Built to world-class polar standards, the Greg Mortimer is a state of the art, custom-built expedition ship. Due to be launched in 2019, this modern, robust and powerful 104-metre ship is at the cutting edge of nautical technology. With its patented Norwegian-designed X-BOW, the Greg Mortimer is capable of negotiating the strongest winds and waves, and the most adverse weather conditions. Named after Aurora’s co-founder, the Greg Mortimer carries up to 120 passengers in a range of well-appointed suites and staterooms. All feature private bathrooms, with the majority of suites and staterooms having panoramic windows and private balconies. There are twin and double bed configurations available, ample storage, international power outlets and a daily cabin service. The ship itself features unique viewing platforms that fold out hydraulically to give unobstructed views. The ship carries 15 Zodiacs that are launched from specially designed launching platforms to ensure fast and easy boarding for shore landings and Zodiac cruises. Itineraries aboard the Greg Mortimer also offer a range of optional activities including kayaking, diving, climbing and ski touring, and the ship’s design includes a spacious prep and loading platform.
Built to world-class polar standards, the Greg Mortimer is a state of the art, custom-built expedition ship. Due to be launched in 2019, this modern, robust and powerful 104-metre ship is at the cutting edge of nautical technology. With its patented Norwegian-designed X-BOW, the Greg Mortimer is capable of negotiating the strongest winds and waves, and the most adverse weather conditions.
Named after Aurora’s co-founder, the Greg Mortimer carries up to 120 passengers in a range of well-appointed suites and staterooms. All feature private bathrooms, with the majority of suites and staterooms having panoramic windows and private balconies. There are twin and double bed configurations available, ample storage, international power outlets and a daily cabin service. The ship itself features unique viewing platforms that fold out hydraulically to give unobstructed views. The ship carries 15 Zodiacs that are launched from specially designed launching platforms to ensure fast and easy boarding for shore landings and Zodiac cruises. Itineraries aboard the Greg Mortimer also offer a range of optional activities including kayaking, diving, climbing and ski touring, and the ship’s design includes a spacious prep and loading platform.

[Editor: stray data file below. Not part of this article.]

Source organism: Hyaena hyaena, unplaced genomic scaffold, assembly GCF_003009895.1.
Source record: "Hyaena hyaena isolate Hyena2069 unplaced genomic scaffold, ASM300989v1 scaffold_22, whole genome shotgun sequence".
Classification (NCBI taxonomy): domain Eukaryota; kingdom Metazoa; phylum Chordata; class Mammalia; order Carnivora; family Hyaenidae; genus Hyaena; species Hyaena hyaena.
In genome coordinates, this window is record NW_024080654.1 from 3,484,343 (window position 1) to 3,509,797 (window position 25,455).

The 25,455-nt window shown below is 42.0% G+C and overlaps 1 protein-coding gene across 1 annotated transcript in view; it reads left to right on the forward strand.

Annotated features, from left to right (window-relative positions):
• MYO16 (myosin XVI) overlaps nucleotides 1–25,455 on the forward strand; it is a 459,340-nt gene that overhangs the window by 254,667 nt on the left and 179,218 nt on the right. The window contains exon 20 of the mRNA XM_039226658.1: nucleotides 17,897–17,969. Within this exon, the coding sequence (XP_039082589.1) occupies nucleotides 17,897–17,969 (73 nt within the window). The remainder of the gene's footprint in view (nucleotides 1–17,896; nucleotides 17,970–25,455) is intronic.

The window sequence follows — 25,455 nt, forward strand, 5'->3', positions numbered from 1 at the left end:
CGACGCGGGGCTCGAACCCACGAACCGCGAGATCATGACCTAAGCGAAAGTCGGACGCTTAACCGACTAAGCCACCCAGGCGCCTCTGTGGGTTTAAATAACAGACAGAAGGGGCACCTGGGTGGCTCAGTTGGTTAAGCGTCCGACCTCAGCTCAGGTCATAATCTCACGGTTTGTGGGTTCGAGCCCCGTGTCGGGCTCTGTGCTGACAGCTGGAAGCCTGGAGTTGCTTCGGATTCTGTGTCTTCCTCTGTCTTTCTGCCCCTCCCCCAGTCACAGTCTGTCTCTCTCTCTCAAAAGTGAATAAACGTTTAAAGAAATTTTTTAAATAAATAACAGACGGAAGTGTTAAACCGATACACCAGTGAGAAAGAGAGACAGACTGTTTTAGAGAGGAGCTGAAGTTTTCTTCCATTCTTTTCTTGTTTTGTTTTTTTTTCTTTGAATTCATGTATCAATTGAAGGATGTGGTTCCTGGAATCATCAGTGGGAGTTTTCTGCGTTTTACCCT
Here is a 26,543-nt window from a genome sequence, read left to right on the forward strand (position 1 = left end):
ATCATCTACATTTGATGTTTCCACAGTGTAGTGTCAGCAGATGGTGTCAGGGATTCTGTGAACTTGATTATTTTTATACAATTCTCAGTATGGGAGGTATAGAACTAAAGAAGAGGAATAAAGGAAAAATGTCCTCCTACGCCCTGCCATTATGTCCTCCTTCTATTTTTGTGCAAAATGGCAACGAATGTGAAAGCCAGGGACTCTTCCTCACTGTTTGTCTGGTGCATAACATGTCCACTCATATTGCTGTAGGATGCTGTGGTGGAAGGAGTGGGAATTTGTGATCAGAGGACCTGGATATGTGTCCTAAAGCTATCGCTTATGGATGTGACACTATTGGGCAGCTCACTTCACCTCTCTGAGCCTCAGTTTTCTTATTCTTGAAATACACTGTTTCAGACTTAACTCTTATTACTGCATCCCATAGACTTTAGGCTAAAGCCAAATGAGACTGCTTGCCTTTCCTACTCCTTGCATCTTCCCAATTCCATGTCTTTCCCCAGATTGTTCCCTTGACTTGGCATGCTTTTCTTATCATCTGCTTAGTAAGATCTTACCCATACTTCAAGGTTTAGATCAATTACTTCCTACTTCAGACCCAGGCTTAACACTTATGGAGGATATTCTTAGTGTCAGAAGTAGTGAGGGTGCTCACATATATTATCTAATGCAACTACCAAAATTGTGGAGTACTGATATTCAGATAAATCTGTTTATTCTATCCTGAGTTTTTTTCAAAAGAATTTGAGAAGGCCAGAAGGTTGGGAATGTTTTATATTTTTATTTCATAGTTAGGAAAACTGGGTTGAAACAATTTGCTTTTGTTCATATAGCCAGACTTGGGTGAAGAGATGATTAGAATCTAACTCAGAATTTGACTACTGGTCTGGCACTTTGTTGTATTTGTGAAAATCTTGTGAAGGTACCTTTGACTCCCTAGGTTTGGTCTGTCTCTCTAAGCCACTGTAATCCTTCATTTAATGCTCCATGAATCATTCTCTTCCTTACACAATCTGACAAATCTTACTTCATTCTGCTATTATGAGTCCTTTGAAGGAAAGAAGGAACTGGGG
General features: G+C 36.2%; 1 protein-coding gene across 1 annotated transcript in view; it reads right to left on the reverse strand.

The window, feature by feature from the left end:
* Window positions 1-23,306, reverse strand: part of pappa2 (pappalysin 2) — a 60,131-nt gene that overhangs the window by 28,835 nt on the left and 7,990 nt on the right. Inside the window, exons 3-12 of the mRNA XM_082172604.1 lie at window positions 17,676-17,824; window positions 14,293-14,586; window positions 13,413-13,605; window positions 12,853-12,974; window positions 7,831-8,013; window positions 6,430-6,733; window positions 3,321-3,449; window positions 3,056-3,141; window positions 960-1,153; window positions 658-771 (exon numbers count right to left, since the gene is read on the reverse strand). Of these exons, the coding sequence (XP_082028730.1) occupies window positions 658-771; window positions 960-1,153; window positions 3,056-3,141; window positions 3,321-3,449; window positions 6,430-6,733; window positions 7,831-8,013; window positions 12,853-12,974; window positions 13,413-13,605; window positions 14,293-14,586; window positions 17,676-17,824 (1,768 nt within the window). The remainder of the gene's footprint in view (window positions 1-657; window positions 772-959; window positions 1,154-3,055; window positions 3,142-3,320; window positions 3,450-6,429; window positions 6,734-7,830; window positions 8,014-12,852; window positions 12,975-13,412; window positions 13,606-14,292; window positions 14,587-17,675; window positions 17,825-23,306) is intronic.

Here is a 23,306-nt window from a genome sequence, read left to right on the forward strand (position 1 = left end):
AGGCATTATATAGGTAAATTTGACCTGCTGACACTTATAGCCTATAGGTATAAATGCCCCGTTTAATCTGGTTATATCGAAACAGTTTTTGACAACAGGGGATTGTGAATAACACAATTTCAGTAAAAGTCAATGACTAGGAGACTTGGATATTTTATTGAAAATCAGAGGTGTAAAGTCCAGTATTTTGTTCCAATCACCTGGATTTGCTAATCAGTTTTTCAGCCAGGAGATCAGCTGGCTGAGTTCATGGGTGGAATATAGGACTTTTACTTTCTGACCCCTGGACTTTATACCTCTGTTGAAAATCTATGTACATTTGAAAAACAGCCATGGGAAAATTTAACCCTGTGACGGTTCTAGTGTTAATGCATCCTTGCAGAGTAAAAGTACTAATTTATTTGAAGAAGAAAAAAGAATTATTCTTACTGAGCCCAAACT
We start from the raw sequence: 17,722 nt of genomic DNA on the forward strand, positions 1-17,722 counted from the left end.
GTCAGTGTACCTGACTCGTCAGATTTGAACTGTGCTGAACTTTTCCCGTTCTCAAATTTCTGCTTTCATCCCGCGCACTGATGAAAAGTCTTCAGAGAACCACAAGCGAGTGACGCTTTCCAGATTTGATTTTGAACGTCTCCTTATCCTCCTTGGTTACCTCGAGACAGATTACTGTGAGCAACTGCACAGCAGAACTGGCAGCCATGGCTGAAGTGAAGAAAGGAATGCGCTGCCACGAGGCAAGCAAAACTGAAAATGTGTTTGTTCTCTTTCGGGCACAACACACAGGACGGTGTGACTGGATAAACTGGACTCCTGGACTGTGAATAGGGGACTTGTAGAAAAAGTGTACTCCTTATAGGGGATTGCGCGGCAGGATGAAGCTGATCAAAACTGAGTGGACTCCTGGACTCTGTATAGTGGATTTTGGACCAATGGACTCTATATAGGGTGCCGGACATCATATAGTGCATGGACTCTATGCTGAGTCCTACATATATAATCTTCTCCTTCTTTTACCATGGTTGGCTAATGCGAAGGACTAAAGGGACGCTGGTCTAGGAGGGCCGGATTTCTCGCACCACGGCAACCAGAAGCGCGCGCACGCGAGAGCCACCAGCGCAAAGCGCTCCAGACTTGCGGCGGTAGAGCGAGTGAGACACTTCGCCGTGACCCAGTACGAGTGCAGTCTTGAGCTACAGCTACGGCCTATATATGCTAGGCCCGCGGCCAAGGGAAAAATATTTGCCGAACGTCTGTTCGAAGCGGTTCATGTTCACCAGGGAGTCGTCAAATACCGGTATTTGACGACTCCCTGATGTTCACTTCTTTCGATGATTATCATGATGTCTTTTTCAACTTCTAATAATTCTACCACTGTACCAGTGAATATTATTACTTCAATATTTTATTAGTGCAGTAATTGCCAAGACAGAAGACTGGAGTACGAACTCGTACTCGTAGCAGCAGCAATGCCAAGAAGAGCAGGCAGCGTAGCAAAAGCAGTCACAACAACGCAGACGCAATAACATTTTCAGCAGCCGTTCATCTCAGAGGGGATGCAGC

Breadth: 18.4 metresMax
Speed: 15.5 Knots
Electricity: 220V, 50HZ AC Passenger
Capacity:160 (120 in polar regions)
View Ship Details
We believe that appropriate accommodation should add to the authentic travel experience, as well as providing utmost enjoyment. For that reason our accommodation is scrutinised by our staff on the ground frequently, ensuring the properties adhere to our high standards. This key will help you understand the levels of accommodation available on this tour.
Comfortable properties with dependable facilities and service.
Comfortable properties with dependable facilities and service.
Luxurious properties with impeccable facilities and service.
Optional Activities vary for each itinerary. Limited spaces available. Contact your Destination Specialist for pricing & availability.
Experience the unforgettable thrill and serenity of kayaking in Antarctica as part of a small, expertly guided paddling group.Learn More
Transfer from airport to hotel on arrival Day 1
Welcome reception/pre-embarkation briefing on Day 1
One night’s hotel accommodation including breakfast, on Day 1
Mandatory pre-embarkation health screening and COVID test on Day 2
Transfer from pier to airport or hotel on Day 19
On-board accommodation during voyage including daily cabin service
All meals, snacks, tea and coffee during voyage
Beer, house wine and soft drinks with dinner
Captain’s Welcome and Farewell receptions including four-course dinner, house cocktails, house beer and wine, non-alcoholic beverages
All shore excursions and Zodiac cruises
Educational lectures and guiding services provided by Expedition Team
Complimentary access to onboard expedition doctor and medical clinic (initial consultation)
One 3-in-1 waterproof polar expedition jacket
Complimentary use of Muck Boots during the voyage
Comprehensive pre-departure information
Port surcharges, permits and landing fees
Gratuities for ship’s crew
International or domestic flights – unless specified in itinerary
Transfers – unless specified in itinerary
Airport arrival or departure taxes
Passport, visa, reciprocity and vaccination fees and charges
Travel insurance or emergency evacuation charges
Hotels and meals – unless specified in the itinerary
Optional excursions and optional activity surcharges
All items of a personal nature, including but not limited to alcoholic beverages and soft drinks (outside of dinner service), laundry services, personal clothing, medical expenses, wi-fi, email or phone charges
Available upon request, contact us for more details.
Prices are based on per person, twin share* (unless otherwise stated for triple/quad cabins)
Prices are correct at time of publishing but are subject to change at any time.
Itinerary is subject to change depending on weather and ice conditions
Departure Date, Fuel Surcharges, Cabin Category, Currency Fluctuations, Seasonality & Availability.